• Class and form matter. A classy player with a top 10 in the last few weeks should be of interest. 
  • For gamers in formats like Yahoo!, stick with the chalk when starts allow. Oddly enough, for punters the advice is probably the opposite. Roll the dice on the correct prices and ignore the favorites. 
We will return with a power ranking later this week. Until then, happy research! 

Tuesday, July 21, 2015

RBC Canadian Open - Power Rankings and One-and-done

The PGA TOUR continues the global portion of the summer schedule with the RBC Canadian Open, and here is this week's power ranking and one-and-done to complete our research.

I expect that the question(s) will come up in regards to the Open Championship Monday finish and how that may play out this week. There are two reasons why my power rankings are populated by guys who played in Scotland. The first is that Glen Abbey is a familiar course in the rotations, so most have seen it before. The second is that class is permanent, and this field is lacking in class / depth. 

With that out of the way, here we go!
  1. Matt Kuchar - This is his kind of tournament. Digging into the details, he tied for second here in 2013 and tied for fourth in this tournament in 2014. Clearly he gets over the travel hurdles quickly and course history fits. He didn't impress at St. Andrews, but he's a known commodity at this point. I could make a case for three different players in the top spot, but he gets the nod.
  2. Jason Day - Day certainly checks the current form box, but his history at Glen Abbey is below his standards. Granted that history came in 2008 and 2009. The biggest reason I have a hard time putting him number one is the constant unknown regarding his health. He's not Louis Oosthuizen, but he's not Danny Lee either. 
  3. Bubba Watson - Bubba sucked at the Old Course, but bad weather ain't exactly a great fit for Bubba's temperament. He tied for 21st here in his last visit, so Glen Abbey is a decent fit, but he carries a bit of risk with him this week relative to the guys above him.
  4. Brooks Koepka - A rookie at Glen Abbey, but his current form is more than worthy. He should be able to decimate the par 5s, so it comes down to his ability to tame the par 4s.
  5. Hunter Mahan - This is sort of one of those "golfing gods" situations. Had to WD with the lead here in 2013 for the birth of his first child and had a T4 at Glen Abbey way back in 2004. Current form is well below his standards, but this is the perfect place for him to get back on track.
  6. Jim Furyk - For starters, why not? Has a couple of top 15s at this venue and is certainly among the class of the field. Current form is not the best and statistical fit is a bit off, but class is permanent.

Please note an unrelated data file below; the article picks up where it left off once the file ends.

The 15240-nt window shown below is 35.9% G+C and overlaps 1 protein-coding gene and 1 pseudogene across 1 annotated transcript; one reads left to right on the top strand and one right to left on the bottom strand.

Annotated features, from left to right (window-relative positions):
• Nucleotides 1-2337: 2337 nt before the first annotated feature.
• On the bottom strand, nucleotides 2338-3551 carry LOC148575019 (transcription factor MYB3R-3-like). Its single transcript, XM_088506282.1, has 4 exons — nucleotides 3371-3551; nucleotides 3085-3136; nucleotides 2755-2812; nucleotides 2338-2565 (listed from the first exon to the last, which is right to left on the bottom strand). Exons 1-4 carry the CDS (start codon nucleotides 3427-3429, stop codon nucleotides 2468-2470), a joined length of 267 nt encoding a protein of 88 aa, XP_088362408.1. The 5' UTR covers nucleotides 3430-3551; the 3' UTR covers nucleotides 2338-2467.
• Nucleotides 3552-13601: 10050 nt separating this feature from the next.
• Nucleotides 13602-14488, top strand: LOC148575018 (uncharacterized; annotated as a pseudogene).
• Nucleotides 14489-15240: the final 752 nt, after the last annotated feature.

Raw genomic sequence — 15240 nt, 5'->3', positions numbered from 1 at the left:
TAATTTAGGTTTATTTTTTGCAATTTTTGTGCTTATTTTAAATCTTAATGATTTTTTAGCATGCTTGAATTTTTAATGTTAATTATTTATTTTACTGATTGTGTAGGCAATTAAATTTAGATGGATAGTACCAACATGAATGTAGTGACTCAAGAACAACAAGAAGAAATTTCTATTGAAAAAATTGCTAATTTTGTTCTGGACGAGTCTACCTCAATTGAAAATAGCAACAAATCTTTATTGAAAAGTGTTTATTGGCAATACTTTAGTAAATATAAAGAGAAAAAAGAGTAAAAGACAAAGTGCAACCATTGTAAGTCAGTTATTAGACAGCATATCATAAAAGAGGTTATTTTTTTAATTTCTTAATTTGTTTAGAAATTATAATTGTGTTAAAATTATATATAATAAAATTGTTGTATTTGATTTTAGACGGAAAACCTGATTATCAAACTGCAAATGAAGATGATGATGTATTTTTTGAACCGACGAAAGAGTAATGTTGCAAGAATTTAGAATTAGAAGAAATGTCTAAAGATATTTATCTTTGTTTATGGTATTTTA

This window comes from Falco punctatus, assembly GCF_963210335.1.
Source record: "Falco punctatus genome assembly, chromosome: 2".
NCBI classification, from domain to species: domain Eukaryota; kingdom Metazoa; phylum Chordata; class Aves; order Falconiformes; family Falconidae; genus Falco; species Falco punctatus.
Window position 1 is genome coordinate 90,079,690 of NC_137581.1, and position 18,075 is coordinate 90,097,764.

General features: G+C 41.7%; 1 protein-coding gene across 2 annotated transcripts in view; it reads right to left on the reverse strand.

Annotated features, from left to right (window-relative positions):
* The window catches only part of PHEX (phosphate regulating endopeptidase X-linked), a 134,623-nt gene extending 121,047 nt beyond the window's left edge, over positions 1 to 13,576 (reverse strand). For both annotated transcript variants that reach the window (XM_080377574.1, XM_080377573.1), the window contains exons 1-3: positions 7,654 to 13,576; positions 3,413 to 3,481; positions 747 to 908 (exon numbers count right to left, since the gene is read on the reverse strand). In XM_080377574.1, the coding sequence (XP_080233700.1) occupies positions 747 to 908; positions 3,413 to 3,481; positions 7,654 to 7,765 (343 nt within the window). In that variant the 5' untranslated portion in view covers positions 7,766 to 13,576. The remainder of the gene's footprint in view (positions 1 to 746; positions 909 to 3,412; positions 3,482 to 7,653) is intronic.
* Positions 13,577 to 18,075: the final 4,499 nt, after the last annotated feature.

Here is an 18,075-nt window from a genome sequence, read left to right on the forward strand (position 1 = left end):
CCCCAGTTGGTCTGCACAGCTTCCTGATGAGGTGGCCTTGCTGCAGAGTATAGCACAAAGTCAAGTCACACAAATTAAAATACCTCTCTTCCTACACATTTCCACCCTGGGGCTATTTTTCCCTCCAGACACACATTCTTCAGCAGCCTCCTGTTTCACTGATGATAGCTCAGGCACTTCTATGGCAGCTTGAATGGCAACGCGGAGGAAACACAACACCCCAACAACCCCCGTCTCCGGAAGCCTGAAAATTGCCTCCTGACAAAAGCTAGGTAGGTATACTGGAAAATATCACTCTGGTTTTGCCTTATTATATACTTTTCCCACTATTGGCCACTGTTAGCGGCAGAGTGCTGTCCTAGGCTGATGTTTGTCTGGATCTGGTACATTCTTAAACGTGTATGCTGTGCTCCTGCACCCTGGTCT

7. Luke Donald - He still scares me a bit, but seems to have found his groove in the last two starts. Much like Mahan, he's a prospect to buy that could be on an upswing.
  8. Greg Owen - One of the least likely inclusions in a power ranking if you asked me at the beginning of the year, but he's impossible to ignore this week. Tied for 12th here in 2013 and shared 20th at the Open. His GIR from other than the fairway and par 4 scoring average are both top 20.
  9. Andres Romero - He's been solid in this event no matter the rota, with his T21 at Glen Abbey in 2013 actually counting as his worst showing. Has back-to-back top 10s entering this week and a three top 15s in his last four starts. Yes please.
  10. Scott Piercy - A prime candidate for a post-win letdown, but he can't drop any lower than this on a credible power ranking.
  11. J.B. Holmes
  12. Ryan Palmer 
  13. Tony Finau
  14. Aaron Baddeley
  15. Charley Hoffman
  16. Rory Sabbatini
  17. Ollie Schniederjans
  18. Steve Stricker
  19. Scott Langley
  20. Pat Perez

Not sure I can do much better than a pair of runner-up finishes last week (Oosty and Wilcox), but we'll do our best. I'm rolling the dice with the class and course history offered by Hunter Mahan this week. My hope is that some of my competition will be scared off by his current form and it will backfire. 

Best of luck to all!

Sunday, July 19, 2015

RBC Canadian Open - Preview

While the stars on the PGA TOUR are spending an extra night in Scotland, it's time for us to push forward and begin our research for the RBC Canadian Open with this week's preview. One big thing to note right out of the gates is that this tournament is on a rotation in terms of venues, so make note of that when considering course history.

This year's venue is the familiar Glen Abbey Golf Club. It's a 7,273 yard par 72, designed by none other than Jack Nicklaus. Fireworks can certainly happen late, as three of the four par 5s occur over the last six holes.